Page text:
Labels that start out benign often can become pejorative over time as people emphasize their negative over their positive connotations. The Wall Street Journal (2017) published a note on its style blog suggesting that the term millennials had become “snide shorthand” in the paper, and observing that millennials span a wide age range and that some are leaders and shapers of society. The note asserts that many of the habits attributed to millennials are actually just common among young people in general, and that if journalists are simply referring to young people, they should “probably should just say that.”
In the workplace, some studies show that people’s stereotypes about different age or generation groups, or their perceptions of such stereotypes, can influence how they perform and how they interact with others, as well as drive intergenerational conflict in the workplace (Urick et al., 2017). One survey found that older and younger workers thought others viewed them more negatively than they actually did; for example, older people thought
others might stereotype them as “boring” and “stubborn,” whereas people actually believed older workers were “responsible” and “hard-working” (Finkelstein, Ryan, and King, 2013). Another study found that when workers believed other people held negative stereotypes about their age group, they responded either by becoming anxious and worried about how to perform, or by becoming indignant and challenging themselves to defy the stereotype (which could result in negative or positive actions) (Finkelstein et al., 2020). In a qualitative study, Urick and colleagues (2017) used interview data to identify a variety of possible tensions between younger and older workers stemming from perceptions of generation-based differences in values, behaviors, and identities. Based on these findings, it appears that interventions designed to deal with intergenerational issues at work can be more successful if they lead workers to see more similarities across generational groups (Costanza and Finkelstein, 2017). (Workforce management is discussed further in Chapter 6.)
In the absence of a compelling alternative to a generational mindset in decision making, people will likely continue to use generational heuristics to make decisions even if doing so ultimately has null, negative, or unintended consequences leading to workplace discrimination (Costanza and Finkelstein, 2015). It appears that, intuitively, people are inclined to agree with early sociological formulations according to which events that co-occur with developmentally critical periods (e.g., late adolescence/early adulthood) will influence attitudes and values in a significant way. Although compelling, however, generational paradigms tend to ignore the diversity of behavior, attitudes, and values within a generational group. Specific events occurring during critical periods of development may shape attitudes and values, but these effects appear to be influenced by life events and idiosyncratic experiences related to one’s social class, geographic location, and other factors (Baltes, Reese, and Lipsitt, 1980).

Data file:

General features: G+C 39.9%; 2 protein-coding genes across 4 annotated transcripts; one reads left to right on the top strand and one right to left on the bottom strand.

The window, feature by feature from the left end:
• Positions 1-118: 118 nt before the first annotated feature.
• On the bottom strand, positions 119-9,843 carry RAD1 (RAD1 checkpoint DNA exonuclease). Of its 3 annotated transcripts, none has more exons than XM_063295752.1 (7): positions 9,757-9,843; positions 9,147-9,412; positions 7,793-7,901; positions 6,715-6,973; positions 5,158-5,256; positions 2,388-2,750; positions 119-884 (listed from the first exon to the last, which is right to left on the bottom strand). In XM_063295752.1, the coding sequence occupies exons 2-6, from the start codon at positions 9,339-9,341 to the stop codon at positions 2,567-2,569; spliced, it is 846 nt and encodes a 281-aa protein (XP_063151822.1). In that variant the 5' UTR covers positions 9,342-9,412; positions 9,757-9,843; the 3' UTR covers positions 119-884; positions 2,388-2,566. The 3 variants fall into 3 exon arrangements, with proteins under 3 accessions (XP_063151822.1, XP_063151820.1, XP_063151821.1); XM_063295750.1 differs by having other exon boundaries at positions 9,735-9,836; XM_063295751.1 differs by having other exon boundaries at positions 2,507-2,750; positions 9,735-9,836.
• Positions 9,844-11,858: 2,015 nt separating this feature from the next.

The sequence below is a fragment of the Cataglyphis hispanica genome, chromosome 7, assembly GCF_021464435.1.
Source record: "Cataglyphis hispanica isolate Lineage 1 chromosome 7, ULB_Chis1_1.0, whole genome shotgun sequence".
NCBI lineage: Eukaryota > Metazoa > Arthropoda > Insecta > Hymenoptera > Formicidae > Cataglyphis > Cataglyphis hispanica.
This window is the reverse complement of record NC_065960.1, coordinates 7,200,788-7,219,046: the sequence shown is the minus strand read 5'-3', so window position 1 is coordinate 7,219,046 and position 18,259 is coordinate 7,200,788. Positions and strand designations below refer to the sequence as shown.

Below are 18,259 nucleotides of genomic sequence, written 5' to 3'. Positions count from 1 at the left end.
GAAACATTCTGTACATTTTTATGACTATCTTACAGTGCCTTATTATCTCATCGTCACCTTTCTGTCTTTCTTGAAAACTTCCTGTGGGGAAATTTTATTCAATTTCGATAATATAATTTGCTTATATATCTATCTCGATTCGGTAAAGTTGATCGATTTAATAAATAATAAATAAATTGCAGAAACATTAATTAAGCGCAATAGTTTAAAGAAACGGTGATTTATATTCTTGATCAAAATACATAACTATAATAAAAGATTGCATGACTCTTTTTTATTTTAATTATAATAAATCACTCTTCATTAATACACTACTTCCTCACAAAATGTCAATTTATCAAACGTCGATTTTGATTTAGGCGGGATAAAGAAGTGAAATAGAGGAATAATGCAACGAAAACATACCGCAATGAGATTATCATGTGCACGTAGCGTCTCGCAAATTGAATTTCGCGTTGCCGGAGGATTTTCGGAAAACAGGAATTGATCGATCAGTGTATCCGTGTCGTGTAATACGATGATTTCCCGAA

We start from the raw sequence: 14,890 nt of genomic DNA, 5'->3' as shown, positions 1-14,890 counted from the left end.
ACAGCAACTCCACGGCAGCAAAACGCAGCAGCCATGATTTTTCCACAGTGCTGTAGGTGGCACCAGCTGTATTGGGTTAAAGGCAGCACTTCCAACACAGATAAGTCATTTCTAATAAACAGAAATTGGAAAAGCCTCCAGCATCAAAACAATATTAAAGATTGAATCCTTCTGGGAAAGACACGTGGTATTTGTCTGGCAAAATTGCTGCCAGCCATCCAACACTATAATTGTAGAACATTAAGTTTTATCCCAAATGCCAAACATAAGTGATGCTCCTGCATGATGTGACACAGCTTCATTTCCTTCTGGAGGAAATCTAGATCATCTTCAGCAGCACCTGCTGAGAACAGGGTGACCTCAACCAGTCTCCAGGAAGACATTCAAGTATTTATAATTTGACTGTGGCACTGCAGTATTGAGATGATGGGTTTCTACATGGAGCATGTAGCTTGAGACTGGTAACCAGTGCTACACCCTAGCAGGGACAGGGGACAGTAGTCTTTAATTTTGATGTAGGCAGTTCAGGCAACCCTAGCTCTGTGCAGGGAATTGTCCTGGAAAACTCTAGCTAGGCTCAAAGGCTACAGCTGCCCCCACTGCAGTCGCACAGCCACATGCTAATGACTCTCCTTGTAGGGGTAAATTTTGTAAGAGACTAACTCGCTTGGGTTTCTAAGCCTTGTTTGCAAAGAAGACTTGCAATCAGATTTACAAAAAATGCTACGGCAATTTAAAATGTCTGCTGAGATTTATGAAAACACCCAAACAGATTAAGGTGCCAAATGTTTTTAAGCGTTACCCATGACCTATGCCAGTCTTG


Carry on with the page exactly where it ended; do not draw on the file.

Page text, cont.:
The task for researchers is to identify alternatives to current theory and research on generations that are better at exploring the ways in which people’s experiences—both shared and individual—may affect their work-related attitudes and behaviors. Described below are three perspectives that can be taken in thinking about the variations among workers: lifespan development theories, changes in the work context, and the aging workforce. These are not the only perspectives that may guide future research—the committee recognizes that further study and theory development may produce perspectives of better value for understanding workforce issues—but these three perspectives have existing scientific literature upon which to build.
Lifespan Development Theories
Like the sociological theories and popular generational ideas described in Chapter 3, Baltes and colleagues’ lifespan development formulation considers individual characteristics and sociocultural influences on human development (Baltes, Reese, and Lipsitt, 1980). Several other scholars have also taken a lifespan approach to understanding individual development (e.g., Durham, 1991; Lerner, 2002; Li, 2003; Magnusson, 1996). Lifespan development theories differ from generational ideas in that they do not presume generational categories (Rudolph and Zacher, 2017). Rather, lifespan development theories posit three influences on identity formation—biological and environmental determinants—that provide a lens through which people interpret their experiences: